Misc //

Nanna Gets Lucky

Florence Fermanis’ grandmother gambles.

My grandmother is an avid gambler. Multiple times a week, for hours at a time.

She only started about two years ago, when Mah-Jong Fridays stopped being a thing.  My mum says it’s good for warding off dementia, and everyone in my family says the same thing. We usually tack on the medical reason when people inquire why she so frequently visits TAB so that they don’t think she is a problem gambler.

Because she’s not. As soon as she loses twenty bucks, she doesn’t go back for a month. But in the same way Mah-Jong is as much a game of skill as it is a game of luck, betting on races—whether that be horses, dogs, anything that moves (she doesn’t discriminate)—requires a level of understanding. Strangely, it requires commitment. We can’t forget to bring her the race pages, or she won’t know the odds. No one even knows how she understands them, considering she can’t read or speak much English.

But somehow, she usually gets it right. I can tell when I pick her up if she’s won, because the smile that she wears is the same one that appears as when my father attempts to sound authentic when pronouncing Chinese dishes. Elated, she sometimes buys me something to eat if the winning’s big enough, something to chomp on as we both wait for my mother to finish work.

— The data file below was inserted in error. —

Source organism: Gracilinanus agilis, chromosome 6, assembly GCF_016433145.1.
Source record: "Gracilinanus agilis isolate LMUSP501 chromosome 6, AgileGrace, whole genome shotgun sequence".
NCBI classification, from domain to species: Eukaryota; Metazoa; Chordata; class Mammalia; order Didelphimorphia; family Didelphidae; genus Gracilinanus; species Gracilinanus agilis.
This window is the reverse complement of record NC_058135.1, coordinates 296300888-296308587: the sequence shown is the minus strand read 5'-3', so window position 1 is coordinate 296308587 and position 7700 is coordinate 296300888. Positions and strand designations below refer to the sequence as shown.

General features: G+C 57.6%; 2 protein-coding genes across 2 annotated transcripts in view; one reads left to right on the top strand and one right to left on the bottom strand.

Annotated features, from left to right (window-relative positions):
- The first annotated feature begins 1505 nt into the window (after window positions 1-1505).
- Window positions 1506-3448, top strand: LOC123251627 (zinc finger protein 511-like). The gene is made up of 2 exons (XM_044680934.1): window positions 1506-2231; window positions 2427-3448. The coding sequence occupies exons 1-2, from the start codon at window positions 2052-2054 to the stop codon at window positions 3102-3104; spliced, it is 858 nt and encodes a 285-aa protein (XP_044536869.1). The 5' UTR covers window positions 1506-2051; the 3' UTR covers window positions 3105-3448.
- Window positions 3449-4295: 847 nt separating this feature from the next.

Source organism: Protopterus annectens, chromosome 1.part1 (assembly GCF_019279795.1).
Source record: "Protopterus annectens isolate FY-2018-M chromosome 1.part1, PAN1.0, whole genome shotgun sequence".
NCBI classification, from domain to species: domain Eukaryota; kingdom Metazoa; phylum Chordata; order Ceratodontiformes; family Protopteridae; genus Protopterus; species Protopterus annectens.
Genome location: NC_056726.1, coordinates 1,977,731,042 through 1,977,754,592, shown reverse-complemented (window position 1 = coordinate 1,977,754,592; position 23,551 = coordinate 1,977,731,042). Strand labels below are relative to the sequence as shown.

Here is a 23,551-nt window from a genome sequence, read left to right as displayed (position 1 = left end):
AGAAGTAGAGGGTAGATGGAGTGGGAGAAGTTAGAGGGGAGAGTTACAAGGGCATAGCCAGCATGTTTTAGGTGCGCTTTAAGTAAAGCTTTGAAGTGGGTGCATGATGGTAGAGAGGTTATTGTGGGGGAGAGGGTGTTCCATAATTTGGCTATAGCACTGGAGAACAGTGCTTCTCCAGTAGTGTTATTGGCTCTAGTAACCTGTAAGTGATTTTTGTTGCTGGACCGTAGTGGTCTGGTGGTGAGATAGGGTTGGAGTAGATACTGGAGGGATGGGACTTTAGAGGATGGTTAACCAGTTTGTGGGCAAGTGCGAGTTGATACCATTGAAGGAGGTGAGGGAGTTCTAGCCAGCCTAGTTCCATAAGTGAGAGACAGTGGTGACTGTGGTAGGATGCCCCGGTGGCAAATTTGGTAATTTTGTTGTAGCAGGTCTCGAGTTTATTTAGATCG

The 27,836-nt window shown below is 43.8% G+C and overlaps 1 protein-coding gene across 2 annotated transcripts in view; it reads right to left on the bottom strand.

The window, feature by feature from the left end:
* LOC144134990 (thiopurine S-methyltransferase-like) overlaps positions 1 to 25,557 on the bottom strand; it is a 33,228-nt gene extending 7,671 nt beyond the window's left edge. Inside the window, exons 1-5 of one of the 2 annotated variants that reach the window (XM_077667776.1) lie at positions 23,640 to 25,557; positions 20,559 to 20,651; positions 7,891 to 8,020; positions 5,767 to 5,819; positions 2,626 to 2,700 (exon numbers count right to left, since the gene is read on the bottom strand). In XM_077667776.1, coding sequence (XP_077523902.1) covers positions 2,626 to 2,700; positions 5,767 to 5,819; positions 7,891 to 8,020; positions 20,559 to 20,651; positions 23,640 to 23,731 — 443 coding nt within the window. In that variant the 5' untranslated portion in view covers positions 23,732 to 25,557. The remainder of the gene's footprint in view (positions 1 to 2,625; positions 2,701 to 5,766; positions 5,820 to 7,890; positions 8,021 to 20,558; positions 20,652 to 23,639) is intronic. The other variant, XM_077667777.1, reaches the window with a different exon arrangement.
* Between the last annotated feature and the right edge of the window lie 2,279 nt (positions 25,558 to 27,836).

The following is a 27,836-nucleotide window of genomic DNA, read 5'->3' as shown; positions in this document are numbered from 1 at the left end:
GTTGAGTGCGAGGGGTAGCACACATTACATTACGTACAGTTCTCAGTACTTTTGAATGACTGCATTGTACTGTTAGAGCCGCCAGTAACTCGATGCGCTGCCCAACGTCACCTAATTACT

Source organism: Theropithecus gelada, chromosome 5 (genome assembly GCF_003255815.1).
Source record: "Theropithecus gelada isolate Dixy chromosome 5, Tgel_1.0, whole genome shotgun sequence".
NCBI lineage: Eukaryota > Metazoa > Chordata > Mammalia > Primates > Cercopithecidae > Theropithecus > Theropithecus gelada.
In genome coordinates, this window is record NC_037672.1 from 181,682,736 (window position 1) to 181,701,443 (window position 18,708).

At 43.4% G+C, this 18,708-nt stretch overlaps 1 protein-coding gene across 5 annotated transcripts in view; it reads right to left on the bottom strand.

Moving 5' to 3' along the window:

åBetween bites, she fills in the time by describing how happy she is, or by remarking on her old age or the weather in broken English. We revisit these topics often because she knows the vocabulary for them, and because I speak no Cantonese. The blanks are filled in with charades and a complex system of gesticulation.

My grandmothers’ gambling friends tell me I should learn Cantonese, though. They go as often as my grandmother does, wearing the same unconscious uniform of a bomber jacket with the optional cane. In what appears to be a state of meditation, they watch the screens intently from the front table. Silently scribbling down the necessary figures, they break the silence only when a win appears, or if someone’s daughter/son/ granddaughter/grandson appears to pick them up and ferry them home.

Chinese dramas can only provide so much entertainment. I’m seeing my grandmother tomorrow. She hasn’t gone back to TAB since a loss two weeks ago, so I’m expecting a comeback.